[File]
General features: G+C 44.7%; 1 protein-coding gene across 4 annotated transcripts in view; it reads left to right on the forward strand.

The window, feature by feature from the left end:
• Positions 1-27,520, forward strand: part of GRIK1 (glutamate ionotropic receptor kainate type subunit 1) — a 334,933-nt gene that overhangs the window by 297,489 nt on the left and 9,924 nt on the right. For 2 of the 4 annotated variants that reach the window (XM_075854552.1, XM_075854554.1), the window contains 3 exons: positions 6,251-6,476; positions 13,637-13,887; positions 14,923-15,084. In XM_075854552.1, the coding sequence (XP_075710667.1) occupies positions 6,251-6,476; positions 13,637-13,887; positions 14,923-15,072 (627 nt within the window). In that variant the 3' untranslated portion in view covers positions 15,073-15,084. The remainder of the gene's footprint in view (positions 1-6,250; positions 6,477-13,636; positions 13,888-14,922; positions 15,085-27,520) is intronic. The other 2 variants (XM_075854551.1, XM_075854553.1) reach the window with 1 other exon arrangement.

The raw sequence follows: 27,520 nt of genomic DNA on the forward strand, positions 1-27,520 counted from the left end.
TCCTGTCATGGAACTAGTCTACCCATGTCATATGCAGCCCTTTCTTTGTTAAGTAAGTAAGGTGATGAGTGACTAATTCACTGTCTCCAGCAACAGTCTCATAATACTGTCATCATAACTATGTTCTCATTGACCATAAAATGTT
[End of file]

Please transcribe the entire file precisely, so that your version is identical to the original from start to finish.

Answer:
General features: G+C 44.7%; 1 protein-coding gene across 4 annotated transcripts in view; it reads left to right on the forward strand.

The window, feature by feature from the left end:
• Positions 1-27,520, forward strand: part of GRIK1 (glutamate ionotropic receptor kainate type subunit 1) — a 334,933-nt gene that overhangs the window by 297,489 nt on the left and 9,924 nt on the right. For 2 of the 4 annotated variants that reach the window (XM_075854552.1, XM_075854554.1), the window contains 3 exons: positions 6,251-6,476; positions 13,637-13,887; positions 14,923-15,084. In XM_075854552.1, the coding sequence (XP_075710667.1) occupies positions 6,251-6,476; positions 13,637-13,887; positions 14,923-15,072 (627 nt within the window). In that variant the 3' untranslated portion in view covers positions 15,073-15,084. The remainder of the gene's footprint in view (positions 1-6,250; positions 6,477-13,636; positions 13,888-14,922; positions 15,085-27,520) is intronic. The other 2 variants (XM_075854551.1, XM_075854553.1) reach the window with 1 other exon arrangement.

The raw sequence follows: 27,520 nt of genomic DNA on the forward strand, positions 1-27,520 counted from the left end.
TCCTGTCATGGAACTAGTCTACCCATGTCATATGCAGCCCTTTCTTTGTTAAGTAAGTAAGGTGATGAGTGACTAATTCACTGTCTCCAGCAACAGTCTCATAATACTGTCATCATAACTATGTTCTCATTGACCATAAAATGTT